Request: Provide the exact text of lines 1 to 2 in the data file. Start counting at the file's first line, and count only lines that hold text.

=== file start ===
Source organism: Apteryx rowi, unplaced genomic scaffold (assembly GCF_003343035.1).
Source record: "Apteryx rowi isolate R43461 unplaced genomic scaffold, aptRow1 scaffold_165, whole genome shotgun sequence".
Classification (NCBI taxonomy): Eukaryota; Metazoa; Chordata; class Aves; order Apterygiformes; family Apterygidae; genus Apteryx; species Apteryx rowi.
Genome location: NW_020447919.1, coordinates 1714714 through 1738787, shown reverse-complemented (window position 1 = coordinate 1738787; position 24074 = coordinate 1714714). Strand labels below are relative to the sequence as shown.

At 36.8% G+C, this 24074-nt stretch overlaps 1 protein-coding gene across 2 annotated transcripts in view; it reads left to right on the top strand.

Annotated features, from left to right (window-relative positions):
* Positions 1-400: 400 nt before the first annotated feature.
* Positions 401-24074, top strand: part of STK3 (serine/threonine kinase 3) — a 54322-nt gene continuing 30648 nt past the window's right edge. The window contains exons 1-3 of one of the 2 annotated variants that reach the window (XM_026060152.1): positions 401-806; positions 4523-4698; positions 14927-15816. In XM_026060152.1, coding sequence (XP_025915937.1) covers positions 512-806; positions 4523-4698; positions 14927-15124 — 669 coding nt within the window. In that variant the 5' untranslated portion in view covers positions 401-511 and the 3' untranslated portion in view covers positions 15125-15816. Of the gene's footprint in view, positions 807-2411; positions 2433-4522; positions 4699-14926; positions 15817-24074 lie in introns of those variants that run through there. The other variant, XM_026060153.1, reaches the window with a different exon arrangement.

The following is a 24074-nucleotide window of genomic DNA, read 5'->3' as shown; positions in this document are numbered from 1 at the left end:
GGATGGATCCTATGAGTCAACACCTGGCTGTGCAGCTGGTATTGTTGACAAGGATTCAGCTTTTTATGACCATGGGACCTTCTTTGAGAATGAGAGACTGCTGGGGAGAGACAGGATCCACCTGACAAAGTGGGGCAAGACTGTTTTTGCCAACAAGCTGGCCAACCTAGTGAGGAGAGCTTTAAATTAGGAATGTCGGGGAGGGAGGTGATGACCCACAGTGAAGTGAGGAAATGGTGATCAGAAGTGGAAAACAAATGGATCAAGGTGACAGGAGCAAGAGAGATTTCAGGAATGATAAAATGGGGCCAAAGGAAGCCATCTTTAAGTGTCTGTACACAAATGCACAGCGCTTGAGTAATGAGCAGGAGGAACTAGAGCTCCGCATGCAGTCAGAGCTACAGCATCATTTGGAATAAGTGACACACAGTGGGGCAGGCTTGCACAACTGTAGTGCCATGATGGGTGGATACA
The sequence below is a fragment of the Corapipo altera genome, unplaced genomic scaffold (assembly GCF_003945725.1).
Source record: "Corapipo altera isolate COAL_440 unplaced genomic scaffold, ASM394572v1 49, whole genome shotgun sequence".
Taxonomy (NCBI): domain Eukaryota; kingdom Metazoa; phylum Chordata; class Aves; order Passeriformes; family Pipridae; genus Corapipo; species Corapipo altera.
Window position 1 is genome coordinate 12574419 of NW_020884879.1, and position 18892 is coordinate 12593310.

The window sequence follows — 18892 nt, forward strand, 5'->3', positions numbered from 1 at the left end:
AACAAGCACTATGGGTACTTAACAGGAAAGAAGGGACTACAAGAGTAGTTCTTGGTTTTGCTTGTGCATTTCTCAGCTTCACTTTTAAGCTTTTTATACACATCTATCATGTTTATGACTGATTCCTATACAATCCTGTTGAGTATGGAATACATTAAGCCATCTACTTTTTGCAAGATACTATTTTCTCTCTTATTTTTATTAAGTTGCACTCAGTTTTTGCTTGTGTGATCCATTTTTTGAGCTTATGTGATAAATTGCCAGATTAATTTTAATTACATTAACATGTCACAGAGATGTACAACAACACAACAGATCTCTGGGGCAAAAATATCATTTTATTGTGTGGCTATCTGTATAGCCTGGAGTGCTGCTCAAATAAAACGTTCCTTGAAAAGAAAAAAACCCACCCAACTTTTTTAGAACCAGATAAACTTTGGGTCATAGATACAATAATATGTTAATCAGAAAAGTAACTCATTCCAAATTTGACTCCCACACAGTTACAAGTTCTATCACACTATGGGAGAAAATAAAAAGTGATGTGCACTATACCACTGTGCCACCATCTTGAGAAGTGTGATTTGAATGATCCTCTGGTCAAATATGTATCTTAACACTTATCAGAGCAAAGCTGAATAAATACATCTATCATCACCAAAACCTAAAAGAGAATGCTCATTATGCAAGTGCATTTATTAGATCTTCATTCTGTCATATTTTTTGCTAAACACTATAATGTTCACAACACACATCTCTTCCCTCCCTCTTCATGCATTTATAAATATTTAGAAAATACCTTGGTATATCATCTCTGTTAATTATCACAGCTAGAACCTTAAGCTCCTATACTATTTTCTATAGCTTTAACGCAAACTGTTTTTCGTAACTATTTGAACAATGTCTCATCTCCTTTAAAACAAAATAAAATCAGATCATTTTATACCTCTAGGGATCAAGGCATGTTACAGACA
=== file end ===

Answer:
Source organism: Apteryx rowi, unplaced genomic scaffold (assembly GCF_003343035.1).
Source record: "Apteryx rowi isolate R43461 unplaced genomic scaffold, aptRow1 scaffold_165, whole genome shotgun sequence".